Click to Skip Ad
Closing in...

Nintendo’s Switch supply shortage might be all Apple’s fault

Published May 30th, 2017 8:00PM EDT
Switch Console and iPhone 8 Parts
Image: Nintendo

Nintendo would make a lot more Switch consoles than it initially planned, but the Japanese company ran into an unexpected problem: Apple. No, seriously.

The Switch doesn’t technically compete against any Apple product. The console does look like a tablet but has no tablet functionality yet. It’s only meant to play games. But just because it doesn’t do what a large smartphone or tablet can do aside from games, doesn’t mean the Switch doesn’t need the same components.

The Wall Street Journal says that Nintendo is having trouble getting enough supplies for the Switch. Apple is gobbling a lot of parts for the iPhone, iPad, and other products that would also fit the Switch console.

The report says that continued demand for the iPhone 7, and the incoming iPhone 8 are keeping parts makers at full capacity.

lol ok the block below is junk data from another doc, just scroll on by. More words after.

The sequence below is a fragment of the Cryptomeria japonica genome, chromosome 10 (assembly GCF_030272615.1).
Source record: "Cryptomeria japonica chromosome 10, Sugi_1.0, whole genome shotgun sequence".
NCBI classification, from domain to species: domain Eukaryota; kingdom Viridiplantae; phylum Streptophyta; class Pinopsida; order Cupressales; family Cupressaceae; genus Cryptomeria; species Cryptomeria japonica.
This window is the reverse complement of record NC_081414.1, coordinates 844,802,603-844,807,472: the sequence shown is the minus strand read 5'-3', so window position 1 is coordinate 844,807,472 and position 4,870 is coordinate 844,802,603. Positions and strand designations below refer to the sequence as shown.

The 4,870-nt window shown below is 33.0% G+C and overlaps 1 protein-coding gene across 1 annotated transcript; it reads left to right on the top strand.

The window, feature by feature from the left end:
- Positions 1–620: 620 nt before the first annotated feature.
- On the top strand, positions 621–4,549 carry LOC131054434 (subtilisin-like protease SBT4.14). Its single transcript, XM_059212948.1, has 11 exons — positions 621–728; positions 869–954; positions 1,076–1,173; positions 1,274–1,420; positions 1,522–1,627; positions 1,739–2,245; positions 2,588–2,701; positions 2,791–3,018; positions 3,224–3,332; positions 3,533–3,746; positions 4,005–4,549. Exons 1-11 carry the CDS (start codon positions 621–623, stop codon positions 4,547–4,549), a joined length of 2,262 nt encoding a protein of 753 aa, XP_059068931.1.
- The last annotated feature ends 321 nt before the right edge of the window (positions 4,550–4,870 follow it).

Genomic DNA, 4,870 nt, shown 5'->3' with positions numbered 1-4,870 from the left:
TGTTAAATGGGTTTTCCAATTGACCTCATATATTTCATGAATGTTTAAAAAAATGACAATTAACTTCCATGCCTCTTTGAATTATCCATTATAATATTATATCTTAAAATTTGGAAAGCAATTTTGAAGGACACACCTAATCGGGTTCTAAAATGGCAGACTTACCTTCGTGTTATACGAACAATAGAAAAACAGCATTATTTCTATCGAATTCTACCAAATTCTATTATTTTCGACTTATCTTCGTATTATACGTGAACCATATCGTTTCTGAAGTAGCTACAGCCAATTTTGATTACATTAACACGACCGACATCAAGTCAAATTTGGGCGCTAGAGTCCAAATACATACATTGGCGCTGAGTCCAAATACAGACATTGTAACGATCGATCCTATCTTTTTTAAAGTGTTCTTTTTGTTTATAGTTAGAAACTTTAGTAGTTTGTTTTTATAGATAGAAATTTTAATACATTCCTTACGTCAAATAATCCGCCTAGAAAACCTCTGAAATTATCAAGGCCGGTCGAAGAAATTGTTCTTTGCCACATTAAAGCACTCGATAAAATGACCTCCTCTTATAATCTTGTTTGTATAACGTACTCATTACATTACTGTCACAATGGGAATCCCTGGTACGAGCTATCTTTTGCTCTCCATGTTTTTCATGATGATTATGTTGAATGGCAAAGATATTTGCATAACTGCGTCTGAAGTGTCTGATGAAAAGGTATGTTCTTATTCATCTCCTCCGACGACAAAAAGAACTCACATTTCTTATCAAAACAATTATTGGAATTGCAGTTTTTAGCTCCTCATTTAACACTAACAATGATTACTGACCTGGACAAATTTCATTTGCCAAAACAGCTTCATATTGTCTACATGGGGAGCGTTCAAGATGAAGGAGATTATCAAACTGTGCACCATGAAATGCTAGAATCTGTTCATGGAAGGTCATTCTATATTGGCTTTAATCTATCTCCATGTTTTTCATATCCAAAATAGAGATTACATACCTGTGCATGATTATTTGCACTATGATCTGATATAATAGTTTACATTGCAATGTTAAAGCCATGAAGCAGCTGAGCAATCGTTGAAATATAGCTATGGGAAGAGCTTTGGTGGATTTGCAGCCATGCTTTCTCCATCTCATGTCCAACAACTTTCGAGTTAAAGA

Data centers are also putting pressure on Nintendo, as they require the same fast NAND flash storage.

Nintendo can’t afford to pay more for components including NAND memory or LCD screens than data centers, and it can’t order more components than Apple does.

The company could try to outbid rivals, but that may mean it’d have to manufacture the Switch at a loss.

The Journal says that Nintendo is now expecting to sell up to 20 million Nintendo units by the end of March 2018, or twice the initial forecast. However, that’s not an official number, and Nintendo might not reach it if it can’t get the components it needs.

The report does note that Nintendo might make use of air cargo to deliver Switch units to the US in time for the busy holiday season, a costly shipping method it used after it launched the console.

Chris Smith
Chris Smith Senior Writer

Chris Smith has been covering consumer electronics ever since the iPhone revolutionized the industry in 2008. When he’s not writing about the most recent tech news for BGR, he closely follows the events in Marvel’s Cinematic Universe and other blockbuster franchises. Outside of work, you’ll catch him streaming almost every new movie and TV show release as soon as it's available.